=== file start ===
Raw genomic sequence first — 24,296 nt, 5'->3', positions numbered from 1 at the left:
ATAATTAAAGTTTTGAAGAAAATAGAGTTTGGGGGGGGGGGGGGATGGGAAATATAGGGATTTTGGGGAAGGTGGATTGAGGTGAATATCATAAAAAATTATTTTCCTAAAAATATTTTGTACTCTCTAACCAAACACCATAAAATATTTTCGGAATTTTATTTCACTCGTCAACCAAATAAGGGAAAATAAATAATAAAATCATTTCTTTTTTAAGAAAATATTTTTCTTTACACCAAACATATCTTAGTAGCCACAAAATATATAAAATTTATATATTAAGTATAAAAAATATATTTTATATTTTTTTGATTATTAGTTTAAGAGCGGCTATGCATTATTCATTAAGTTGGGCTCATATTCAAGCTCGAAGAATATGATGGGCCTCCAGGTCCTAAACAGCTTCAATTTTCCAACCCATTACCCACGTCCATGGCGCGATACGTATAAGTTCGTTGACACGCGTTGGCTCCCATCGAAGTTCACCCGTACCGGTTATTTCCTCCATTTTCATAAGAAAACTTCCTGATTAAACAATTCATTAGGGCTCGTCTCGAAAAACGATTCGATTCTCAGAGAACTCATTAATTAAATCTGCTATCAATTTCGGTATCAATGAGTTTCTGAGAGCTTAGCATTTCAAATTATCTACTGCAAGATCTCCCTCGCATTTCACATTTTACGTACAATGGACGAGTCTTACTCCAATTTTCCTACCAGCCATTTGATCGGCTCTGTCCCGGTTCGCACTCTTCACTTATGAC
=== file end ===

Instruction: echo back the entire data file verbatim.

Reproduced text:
Raw genomic sequence first — 24,296 nt, 5'->3', positions numbered from 1 at the left:
ATAATTAAAGTTTTGAAGAAAATAGAGTTTGGGGGGGGGGGGGGATGGGAAATATAGGGATTTTGGGGAAGGTGGATTGAGGTGAATATCATAAAAAATTATTTTCCTAAAAATATTTTGTACTCTCTAACCAAACACCATAAAATATTTTCGGAATTTTATTTCACTCGTCAACCAAATAAGGGAAAATAAATAATAAAATCATTTCTTTTTTAAGAAAATATTTTTCTTTACACCAAACATATCTTAGTAGCCACAAAATATATAAAATTTATATATTAAGTATAAAAAATATATTTTATATTTTTTTGATTATTAGTTTAAGAGCGGCTATGCATTATTCATTAAGTTGGGCTCATATTCAAGCTCGAAGAATATGATGGGCCTCCAGGTCCTAAACAGCTTCAATTTTCCAACCCATTACCCACGTCCATGGCGCGATACGTATAAGTTCGTTGACACGCGTTGGCTCCCATCGAAGTTCACCCGTACCGGTTATTTCCTCCATTTTCATAAGAAAACTTCCTGATTAAACAATTCATTAGGGCTCGTCTCGAAAAACGATTCGATTCTCAGAGAACTCATTAATTAAATCTGCTATCAATTTCGGTATCAATGAGTTTCTGAGAGCTTAGCATTTCAAATTATCTACTGCAAGATCTCCCTCGCATTTCACATTTTACGTACAATGGACGAGTCTTACTCCAATTTTCCTACCAGCCATTTGATCGGCTCTGTCCCGGTTCGCACTCTTCACTTATGAC